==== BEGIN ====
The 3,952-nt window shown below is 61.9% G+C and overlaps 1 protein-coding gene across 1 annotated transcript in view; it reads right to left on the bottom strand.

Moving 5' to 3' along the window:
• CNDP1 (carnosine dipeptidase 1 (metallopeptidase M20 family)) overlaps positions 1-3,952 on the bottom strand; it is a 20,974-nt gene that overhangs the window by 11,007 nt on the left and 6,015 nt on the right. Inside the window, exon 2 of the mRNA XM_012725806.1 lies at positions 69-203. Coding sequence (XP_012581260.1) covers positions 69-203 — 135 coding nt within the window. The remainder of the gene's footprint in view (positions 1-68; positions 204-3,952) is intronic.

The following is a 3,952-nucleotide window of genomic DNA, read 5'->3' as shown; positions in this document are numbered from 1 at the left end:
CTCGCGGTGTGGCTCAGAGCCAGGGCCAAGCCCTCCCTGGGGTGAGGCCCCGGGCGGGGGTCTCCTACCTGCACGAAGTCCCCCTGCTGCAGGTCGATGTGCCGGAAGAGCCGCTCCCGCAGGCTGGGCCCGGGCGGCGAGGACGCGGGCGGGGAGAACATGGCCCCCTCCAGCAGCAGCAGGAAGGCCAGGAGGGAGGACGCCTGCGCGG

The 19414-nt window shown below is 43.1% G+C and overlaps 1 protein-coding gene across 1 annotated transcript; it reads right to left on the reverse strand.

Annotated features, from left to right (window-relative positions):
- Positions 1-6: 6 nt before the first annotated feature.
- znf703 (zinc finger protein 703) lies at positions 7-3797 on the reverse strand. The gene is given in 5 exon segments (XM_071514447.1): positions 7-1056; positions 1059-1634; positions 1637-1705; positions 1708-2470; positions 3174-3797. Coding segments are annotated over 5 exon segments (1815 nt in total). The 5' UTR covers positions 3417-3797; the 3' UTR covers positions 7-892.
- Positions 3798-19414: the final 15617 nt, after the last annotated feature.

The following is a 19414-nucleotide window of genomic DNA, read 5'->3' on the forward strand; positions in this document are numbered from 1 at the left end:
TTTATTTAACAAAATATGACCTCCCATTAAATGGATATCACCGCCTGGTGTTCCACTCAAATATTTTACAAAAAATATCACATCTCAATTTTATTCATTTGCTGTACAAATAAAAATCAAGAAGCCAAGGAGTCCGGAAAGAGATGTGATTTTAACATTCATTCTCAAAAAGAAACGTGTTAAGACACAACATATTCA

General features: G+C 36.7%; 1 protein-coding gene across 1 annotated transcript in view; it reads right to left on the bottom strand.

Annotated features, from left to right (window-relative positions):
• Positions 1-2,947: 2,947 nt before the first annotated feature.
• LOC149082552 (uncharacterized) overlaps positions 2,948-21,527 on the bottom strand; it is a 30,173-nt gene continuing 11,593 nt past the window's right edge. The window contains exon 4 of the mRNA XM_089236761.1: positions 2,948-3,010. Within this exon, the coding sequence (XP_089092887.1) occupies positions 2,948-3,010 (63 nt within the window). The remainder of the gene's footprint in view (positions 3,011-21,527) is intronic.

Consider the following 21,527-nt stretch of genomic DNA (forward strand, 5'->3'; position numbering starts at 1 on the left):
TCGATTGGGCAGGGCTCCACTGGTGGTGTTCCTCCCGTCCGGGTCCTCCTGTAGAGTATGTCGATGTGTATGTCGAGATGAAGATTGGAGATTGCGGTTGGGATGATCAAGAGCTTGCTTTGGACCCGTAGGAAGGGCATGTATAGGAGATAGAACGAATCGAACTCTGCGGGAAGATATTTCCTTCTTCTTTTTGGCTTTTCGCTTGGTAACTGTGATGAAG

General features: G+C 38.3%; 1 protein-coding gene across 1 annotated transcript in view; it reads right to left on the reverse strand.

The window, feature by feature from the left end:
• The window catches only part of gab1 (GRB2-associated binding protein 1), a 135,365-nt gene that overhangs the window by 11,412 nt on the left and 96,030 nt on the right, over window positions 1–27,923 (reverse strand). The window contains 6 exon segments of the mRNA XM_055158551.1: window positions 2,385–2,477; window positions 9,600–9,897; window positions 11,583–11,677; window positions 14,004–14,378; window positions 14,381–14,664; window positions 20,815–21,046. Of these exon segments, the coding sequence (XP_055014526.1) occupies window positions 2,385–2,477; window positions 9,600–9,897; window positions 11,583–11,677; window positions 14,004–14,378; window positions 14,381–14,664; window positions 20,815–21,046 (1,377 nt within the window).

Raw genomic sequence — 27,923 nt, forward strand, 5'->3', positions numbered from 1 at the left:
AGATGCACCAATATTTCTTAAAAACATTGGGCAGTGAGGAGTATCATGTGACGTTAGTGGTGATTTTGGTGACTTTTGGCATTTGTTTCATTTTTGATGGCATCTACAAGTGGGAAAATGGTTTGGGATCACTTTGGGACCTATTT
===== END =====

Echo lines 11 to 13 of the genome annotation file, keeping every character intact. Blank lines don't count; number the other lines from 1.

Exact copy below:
The following is a 19414-nucleotide window of genomic DNA, read 5'->3' on the forward strand; positions in this document are numbered from 1 at the left end:
TTTATTTAACAAAATATGACCTCCCATTAAATGGATATCACCGCCTGGTGTTCCACTCAAATATTTTACAAAAAATATCACATCTCAATTTTATTCATTTGCTGTACAAATAAAAATCAAGAAGCCAAGGAGTCCGGAAAGAGATGTGATTTTAACATTCATTCTCAAAAAGAAACGTGTTAAGACACAACATATTCA

General features: G+C 36.7%; 1 protein-coding gene across 1 annotated transcript in view; it reads right to left on the bottom strand.